Linux provides a variety of commands to check the time. The showtime command displays the current time. The date command prints the current date and time, as shown in Figure 6-1.
Understanding time in Linux
In computing, time is a measure of the amount of elapsed time since some arbitrary starting point. In Unix-like operating systems, including Linux, the standard reference clock is the POSIX clocks timer, which increments its count in seconds from 00:00:00 on January 1, 1970 Coordinated Universal Time (UTC). Many other clocks are available as well.
The gettimeofday() system call returns a struct timespec containing two double precision floating point values indicating the number of seconds and nanoseconds since the epoch. The CLOCK_REALTIME clock is based on UTC and advances at a rate of real time seconds per second. It is suitable for measuring elapsed time or CPU usage. The CLOCK_MONOTONIC clock does not have discontinuities caused by changes to the system’s time base (e.g.
How to check time in Linux
In Linux, there are many ways to check the time. One way is to use the date command. To view the current date and time, type: date. The output will show the current date, time, and day of the week. Another way to check the time is to use the timedatectl command. To view the current date and time, type: timedatectl status. The output will show the current date, time, and day of the week.
The date command
The date command is a terminal command that prints the current date and time. It can be used to display the current date and time in different formats, or to print the date and time in a file. The date command can also be used to set the system clock.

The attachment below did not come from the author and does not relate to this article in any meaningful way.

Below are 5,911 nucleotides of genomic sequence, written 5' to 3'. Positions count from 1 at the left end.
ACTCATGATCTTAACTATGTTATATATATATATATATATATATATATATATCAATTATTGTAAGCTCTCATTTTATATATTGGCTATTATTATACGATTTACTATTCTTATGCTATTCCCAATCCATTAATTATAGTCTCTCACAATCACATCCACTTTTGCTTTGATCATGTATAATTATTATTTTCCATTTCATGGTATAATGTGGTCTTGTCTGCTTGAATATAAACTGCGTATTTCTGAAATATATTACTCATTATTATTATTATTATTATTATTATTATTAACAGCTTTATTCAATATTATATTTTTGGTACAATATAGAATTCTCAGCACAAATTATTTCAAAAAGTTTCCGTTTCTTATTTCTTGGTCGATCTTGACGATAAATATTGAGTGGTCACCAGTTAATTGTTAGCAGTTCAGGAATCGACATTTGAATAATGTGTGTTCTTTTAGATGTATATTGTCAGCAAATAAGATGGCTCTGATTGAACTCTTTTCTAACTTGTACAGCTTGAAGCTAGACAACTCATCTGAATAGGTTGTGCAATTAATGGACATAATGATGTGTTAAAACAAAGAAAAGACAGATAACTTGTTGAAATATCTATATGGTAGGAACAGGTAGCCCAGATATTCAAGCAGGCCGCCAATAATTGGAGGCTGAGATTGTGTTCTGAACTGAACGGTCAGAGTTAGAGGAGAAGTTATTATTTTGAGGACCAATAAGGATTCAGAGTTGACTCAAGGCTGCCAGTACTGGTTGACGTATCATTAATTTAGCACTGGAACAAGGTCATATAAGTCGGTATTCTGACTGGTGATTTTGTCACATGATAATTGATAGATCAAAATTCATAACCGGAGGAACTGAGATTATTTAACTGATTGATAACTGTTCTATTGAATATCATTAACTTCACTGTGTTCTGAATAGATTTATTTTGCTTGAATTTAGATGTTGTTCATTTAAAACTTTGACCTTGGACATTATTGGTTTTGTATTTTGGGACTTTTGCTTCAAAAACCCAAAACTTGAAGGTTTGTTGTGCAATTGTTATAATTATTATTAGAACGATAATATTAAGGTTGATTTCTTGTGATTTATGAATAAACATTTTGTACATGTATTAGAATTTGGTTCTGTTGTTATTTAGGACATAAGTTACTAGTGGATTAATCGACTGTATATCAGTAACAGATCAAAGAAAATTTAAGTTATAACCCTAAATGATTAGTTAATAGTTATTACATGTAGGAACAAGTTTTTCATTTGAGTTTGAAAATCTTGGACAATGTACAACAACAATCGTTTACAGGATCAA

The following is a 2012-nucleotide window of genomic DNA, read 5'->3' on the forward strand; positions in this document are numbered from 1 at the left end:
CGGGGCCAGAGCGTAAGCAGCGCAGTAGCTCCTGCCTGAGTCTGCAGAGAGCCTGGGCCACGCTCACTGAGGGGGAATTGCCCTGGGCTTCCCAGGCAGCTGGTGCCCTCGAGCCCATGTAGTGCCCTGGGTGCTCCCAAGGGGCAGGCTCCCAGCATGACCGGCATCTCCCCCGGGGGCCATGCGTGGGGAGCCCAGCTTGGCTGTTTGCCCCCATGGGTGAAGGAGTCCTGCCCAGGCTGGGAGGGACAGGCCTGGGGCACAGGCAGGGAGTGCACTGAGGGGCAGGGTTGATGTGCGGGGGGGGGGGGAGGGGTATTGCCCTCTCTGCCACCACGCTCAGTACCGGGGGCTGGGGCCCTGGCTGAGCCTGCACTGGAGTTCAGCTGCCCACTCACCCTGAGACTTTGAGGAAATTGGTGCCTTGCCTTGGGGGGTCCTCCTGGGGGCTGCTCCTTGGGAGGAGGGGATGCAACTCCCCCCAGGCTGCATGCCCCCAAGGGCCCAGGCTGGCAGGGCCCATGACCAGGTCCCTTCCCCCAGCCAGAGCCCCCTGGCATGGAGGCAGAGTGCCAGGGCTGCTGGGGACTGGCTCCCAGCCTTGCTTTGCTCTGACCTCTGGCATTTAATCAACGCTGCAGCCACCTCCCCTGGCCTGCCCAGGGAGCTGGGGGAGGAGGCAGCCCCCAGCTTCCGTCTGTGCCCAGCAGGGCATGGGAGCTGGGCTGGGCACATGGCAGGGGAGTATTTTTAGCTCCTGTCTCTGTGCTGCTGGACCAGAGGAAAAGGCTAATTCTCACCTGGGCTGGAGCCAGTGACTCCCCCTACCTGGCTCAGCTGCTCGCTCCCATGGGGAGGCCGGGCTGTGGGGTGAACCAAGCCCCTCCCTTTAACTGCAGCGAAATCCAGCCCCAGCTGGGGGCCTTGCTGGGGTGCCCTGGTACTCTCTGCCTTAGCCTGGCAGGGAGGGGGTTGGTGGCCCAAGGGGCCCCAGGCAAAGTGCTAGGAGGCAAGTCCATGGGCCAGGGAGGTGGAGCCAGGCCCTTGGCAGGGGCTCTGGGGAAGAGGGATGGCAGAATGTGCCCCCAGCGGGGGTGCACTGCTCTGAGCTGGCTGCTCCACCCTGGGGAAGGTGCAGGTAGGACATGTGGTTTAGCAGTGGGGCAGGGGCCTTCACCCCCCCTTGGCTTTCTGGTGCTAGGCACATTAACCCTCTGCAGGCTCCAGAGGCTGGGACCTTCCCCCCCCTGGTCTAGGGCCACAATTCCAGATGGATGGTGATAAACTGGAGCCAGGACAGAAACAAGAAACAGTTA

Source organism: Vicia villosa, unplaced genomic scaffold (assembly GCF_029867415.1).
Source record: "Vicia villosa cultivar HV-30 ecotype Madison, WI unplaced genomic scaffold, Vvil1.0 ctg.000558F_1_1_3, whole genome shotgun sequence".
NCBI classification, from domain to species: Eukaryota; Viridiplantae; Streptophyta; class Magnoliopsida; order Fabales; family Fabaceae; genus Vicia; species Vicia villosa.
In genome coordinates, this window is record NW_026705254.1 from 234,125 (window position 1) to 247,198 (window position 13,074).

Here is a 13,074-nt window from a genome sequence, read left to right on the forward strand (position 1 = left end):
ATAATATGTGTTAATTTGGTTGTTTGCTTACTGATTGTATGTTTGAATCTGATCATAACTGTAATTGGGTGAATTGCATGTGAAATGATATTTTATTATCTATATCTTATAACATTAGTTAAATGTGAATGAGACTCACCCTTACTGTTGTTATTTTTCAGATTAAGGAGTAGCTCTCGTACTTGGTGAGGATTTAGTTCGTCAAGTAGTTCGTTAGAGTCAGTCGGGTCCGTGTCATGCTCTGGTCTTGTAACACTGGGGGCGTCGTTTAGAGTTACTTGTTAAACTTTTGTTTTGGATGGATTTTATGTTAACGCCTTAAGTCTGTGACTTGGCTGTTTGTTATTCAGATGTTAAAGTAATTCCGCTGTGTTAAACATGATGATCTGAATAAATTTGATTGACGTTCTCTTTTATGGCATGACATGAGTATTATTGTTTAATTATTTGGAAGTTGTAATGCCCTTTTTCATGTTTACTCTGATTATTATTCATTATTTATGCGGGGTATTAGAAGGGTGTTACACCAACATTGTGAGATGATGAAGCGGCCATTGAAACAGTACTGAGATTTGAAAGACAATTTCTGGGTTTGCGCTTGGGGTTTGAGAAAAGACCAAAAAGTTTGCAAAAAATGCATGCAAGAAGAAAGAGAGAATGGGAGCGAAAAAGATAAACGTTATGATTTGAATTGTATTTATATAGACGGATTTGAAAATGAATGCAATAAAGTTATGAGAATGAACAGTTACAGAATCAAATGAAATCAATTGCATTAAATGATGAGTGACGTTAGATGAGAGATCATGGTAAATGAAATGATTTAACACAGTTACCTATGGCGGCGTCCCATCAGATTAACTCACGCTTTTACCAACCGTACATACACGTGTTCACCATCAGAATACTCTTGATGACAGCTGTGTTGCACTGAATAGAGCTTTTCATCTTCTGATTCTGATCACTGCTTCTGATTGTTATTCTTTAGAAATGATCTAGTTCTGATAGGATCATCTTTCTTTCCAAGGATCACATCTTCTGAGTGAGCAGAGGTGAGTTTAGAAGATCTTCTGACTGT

The timedatectl command
The timedatectl command is a powerful tool that can be used to view and change the system time and date. This command can be used to set the time zone, configure the time server, and more. The timedatectl command can be run as a standalone command or as part of a systemd unit file.
The hwclock command
Time is a precious commodity, and in order to keep track of it, we need tools to help us. One of these tools is the hwclock command. This command allows you to set and query the hardware clock on your computer. It can be used to set the time manually or automatically using the Network Time Protocol (NTP).
The gettimeofday() system call
The gettimeofday() system call is used to return the current time in seconds since the Epoch. It can be used to measure elapsed time, or to generate a timestamp. The gettimeofday() system call is implemented in the kernel, and does not require any special privileges.
How to set my computer’s BIOS to the correct time?
Computers keep track of time with a little battery-powered clock chip. The BIOS program, which runs when you start your computer, reads the time from this chip and sets the date and time on your computer. If your computer’s date and time are wrong, it can cause all sorts of problems.
How to check if the NTP service is active?
NTP, or Network Time Protocol, is a service used to synchronize the time on network devices. By default, NTP is active on most routers and switches. However, there may be times when you need to check if the NTP service is active.
How to change the timezone in Linux?
There are two ways to do this – using the command line and using a graphical tool. We will start with the command line method. To change the timezone using the command line, you need to first find out what your current timezone is. You can do this by running the following command:
This will show you the current timezone setting.